Shivaji acquired immense wealth from Surat, which was then one of the largest and an important trading centers in the Mughal Empire. The money was sorely needed for expanding and strengthening of his army, upgrading of equipment, and safeguarding of captured territories. Following the raid on Surat, Gujarat, Shivaji continued to capture forts belonging to both Mughals and Bijapur and to expand his dominions.
Aurangzeb was enraged and sent a renowned Rajput General, Mirza Raja Jai Singh I, a Hindu Raja, to defeat Shivaji with another imposing and huge army. The Mughal force proved to be unstoppable in the early battles and Shivaji decided to come to terms with Aurangzeb. In the treaty of Purander, signed between Shivaji and Jai Singh, Shivaji agreed to give up all of his 23 forts and 400,000 rupees to the Mughals. He also agreed to let his son Sambhaji become a Mughal Sardar and serve the Mughal court of Aurangzeb. Shivaji's clandestine intentions in doing this were to defeat his enemies, the Bijapur and Golconda Kingdoms using Aurangzeb's army and then to take on the mighty Mughals.
Trip To Agra and Escape
In 1666, Aurangzeb summoned Shivaji to Agra, along with his six year old son Sambhaji, on the occasion of his fiftieth birthday. In the court, on 12 May 1666, Aurangzeb made Shivaji stand behind mansabdars (Commanders) of his court. Offended by this petty gesture, Shivaji stormed out of court and was promptly placed under house arrest, under the watch of Fulad Khan, Kotwal of Agra.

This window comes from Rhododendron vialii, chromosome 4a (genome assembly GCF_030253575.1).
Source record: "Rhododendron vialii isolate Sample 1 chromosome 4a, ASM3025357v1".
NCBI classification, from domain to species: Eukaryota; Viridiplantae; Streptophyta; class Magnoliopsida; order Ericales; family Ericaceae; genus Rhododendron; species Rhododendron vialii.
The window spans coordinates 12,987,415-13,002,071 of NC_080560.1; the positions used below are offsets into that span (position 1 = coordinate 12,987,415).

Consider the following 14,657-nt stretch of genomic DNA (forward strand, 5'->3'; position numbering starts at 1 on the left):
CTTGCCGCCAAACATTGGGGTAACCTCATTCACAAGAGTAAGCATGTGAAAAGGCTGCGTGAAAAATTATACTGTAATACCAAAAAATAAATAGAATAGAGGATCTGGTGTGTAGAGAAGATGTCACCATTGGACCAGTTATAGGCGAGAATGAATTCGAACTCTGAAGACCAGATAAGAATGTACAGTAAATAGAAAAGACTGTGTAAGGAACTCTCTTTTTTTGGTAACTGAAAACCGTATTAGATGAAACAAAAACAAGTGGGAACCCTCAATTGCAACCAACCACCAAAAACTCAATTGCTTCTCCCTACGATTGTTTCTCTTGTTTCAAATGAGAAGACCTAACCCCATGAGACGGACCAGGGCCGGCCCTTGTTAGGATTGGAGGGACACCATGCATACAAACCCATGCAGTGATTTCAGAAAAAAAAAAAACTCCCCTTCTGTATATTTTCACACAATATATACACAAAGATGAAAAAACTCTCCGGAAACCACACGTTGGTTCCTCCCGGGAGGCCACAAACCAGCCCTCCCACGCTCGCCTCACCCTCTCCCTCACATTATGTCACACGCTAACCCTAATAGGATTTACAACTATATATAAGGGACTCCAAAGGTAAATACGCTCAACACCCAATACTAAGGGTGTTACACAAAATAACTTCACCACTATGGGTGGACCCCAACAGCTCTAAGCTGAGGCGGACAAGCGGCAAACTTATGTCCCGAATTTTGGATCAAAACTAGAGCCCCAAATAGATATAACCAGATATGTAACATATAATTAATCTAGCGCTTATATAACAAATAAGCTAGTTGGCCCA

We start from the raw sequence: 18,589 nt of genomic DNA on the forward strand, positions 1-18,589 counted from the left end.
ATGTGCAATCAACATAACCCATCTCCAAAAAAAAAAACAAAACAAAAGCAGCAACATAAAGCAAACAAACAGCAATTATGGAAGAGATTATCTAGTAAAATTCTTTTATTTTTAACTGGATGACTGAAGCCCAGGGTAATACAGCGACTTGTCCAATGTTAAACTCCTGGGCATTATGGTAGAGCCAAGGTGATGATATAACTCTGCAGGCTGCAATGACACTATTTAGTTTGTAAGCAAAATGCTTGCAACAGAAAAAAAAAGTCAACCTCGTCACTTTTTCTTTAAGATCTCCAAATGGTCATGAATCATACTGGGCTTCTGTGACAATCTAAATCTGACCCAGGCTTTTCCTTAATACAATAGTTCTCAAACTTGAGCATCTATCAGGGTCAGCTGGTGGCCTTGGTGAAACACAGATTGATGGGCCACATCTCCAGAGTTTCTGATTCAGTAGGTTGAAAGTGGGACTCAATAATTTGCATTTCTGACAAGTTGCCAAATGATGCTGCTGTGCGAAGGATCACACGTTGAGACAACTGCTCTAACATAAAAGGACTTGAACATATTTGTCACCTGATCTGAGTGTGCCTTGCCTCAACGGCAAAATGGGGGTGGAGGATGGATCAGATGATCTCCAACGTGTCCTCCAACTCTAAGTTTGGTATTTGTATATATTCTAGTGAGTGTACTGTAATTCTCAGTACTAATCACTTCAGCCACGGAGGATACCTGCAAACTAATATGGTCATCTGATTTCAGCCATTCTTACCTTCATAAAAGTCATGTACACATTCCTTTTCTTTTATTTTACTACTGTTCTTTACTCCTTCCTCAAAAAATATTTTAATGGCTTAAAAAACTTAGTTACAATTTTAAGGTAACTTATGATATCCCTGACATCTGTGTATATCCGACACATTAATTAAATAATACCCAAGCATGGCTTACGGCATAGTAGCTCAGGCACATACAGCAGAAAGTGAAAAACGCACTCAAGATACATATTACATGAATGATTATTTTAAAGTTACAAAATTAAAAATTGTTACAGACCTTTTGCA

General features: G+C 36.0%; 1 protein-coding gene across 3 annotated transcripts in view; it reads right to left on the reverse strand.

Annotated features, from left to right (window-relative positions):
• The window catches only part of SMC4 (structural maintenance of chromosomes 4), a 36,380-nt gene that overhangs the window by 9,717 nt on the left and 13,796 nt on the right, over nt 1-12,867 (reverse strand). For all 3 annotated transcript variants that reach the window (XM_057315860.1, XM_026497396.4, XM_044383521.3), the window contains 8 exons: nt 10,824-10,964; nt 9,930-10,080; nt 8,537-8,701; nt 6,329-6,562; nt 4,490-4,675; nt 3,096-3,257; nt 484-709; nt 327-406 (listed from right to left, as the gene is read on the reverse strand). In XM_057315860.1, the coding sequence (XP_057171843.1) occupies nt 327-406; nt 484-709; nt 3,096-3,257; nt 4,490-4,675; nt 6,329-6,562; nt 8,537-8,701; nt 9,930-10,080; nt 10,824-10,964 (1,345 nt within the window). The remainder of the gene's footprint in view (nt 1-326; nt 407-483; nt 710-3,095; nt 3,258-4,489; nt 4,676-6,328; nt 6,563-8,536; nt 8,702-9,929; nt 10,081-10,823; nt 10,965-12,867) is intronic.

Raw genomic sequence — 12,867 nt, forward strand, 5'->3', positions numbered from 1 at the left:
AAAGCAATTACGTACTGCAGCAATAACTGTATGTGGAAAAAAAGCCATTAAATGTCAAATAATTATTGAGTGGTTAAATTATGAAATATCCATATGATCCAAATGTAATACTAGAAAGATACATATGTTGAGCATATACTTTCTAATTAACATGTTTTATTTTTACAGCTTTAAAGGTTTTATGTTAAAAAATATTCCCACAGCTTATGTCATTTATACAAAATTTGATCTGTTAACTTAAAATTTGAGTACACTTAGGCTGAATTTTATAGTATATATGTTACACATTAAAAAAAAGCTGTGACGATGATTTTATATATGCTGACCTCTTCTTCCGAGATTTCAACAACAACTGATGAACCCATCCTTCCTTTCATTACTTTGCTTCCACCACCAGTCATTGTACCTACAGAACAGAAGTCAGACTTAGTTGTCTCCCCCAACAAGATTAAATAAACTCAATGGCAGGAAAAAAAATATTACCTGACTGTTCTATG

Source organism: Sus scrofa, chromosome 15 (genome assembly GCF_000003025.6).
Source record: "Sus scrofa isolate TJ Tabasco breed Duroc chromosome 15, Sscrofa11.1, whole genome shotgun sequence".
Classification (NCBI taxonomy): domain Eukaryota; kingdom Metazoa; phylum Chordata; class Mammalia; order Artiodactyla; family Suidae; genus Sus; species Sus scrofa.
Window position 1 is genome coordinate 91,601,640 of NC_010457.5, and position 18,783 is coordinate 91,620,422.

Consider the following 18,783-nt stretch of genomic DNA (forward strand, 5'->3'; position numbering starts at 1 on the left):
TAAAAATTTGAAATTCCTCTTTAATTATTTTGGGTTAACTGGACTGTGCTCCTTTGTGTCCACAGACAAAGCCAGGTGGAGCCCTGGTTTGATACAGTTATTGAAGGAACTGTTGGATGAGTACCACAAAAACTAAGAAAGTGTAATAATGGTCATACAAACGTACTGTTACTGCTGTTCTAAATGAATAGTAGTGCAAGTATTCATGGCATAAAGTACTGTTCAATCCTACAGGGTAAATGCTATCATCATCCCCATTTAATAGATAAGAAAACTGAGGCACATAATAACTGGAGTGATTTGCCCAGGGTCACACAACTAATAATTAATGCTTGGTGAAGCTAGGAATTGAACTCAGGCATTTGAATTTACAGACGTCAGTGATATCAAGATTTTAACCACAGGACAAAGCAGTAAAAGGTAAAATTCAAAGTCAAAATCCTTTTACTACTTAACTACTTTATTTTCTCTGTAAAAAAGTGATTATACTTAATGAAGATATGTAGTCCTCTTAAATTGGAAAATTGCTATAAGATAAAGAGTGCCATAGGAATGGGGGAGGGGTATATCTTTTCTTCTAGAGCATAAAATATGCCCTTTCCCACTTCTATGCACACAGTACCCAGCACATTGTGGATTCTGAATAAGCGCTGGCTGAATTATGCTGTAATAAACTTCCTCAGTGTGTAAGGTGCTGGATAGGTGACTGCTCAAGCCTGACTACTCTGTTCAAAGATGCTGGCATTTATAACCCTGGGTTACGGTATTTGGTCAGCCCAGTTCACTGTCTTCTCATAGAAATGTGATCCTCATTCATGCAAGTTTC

From his spies, Shivaji learned that Aurangzeb planned to shift him to Raja Vitthaldas's Haveli and then to kill him. As a result Shivaji planned his escape. He feigned almost fatal sickness and requested to send most of his contingent back to Deccan. Thereafter, on his request, he was allowed to send daily shipments of sweets and gifts to saints, fakirs, and temples in Agra as offerings for getting well.
After several days and weeks of sending out boxes containing sweets, Shivaji disguised himself as a palanquin bearer and managed to escape without being recognized. Sambhaji, his six year old son had been smuggled out a couple of days earlier. Shivaji and his son fled to the Deccan (Southern region) to the safety of their homeland, disguised as sadhus (holy men/Sanyasins). Some accounts claim that after the escape, rumours of Sambhaji's death were intentionally spread by Shivaji himself in order to deceive the Mughals and to protect Sambhaji.